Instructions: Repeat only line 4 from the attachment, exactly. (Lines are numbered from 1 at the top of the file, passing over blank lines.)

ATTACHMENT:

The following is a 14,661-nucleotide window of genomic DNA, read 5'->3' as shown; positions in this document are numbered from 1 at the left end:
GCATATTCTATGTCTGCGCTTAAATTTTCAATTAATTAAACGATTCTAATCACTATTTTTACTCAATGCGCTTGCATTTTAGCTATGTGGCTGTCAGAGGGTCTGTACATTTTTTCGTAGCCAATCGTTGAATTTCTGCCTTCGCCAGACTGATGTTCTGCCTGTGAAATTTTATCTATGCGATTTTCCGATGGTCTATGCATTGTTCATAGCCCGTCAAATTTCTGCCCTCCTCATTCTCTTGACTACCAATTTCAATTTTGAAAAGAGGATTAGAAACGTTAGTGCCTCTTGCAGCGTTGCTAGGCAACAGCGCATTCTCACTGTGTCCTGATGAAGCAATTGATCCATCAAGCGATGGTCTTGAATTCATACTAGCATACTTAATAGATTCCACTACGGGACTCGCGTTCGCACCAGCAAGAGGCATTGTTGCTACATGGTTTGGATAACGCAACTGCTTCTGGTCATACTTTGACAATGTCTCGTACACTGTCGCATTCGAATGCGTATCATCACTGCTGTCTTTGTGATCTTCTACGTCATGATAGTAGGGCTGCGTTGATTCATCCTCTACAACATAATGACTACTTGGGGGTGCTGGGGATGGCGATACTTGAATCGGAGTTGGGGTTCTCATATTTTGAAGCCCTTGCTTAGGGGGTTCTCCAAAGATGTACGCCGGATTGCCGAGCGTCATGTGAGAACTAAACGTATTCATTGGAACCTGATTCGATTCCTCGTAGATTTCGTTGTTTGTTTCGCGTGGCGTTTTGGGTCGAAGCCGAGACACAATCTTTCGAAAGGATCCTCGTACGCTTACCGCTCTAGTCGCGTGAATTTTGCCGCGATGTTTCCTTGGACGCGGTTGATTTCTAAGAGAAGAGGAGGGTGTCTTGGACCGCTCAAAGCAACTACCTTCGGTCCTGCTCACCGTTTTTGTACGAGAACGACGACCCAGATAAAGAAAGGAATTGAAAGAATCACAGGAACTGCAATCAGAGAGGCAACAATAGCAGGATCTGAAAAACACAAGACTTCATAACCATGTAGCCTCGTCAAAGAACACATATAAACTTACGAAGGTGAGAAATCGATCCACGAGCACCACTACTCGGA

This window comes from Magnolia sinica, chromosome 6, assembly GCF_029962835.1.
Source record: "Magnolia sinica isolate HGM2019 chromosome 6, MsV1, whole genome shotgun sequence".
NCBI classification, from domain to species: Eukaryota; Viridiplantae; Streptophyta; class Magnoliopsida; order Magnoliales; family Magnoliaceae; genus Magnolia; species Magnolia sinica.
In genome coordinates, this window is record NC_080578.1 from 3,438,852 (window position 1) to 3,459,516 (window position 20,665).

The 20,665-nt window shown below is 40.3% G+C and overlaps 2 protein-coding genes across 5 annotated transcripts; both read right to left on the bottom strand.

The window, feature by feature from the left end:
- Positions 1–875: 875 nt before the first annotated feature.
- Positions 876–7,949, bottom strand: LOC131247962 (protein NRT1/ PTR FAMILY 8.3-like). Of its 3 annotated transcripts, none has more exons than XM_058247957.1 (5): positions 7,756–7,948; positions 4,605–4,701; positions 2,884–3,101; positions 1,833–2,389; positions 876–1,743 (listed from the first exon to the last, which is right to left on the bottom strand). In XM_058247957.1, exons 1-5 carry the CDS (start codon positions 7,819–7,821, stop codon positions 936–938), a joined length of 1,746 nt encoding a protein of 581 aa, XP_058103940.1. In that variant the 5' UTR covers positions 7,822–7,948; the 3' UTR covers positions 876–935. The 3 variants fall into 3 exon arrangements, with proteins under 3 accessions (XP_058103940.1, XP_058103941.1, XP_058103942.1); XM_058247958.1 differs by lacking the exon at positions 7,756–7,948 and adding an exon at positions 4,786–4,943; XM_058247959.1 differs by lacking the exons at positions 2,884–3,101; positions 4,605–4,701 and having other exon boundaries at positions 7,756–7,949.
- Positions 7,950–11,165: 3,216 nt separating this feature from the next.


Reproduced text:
Source record: "Magnolia sinica isolate HGM2019 chromosome 6, MsV1, whole genome shotgun sequence".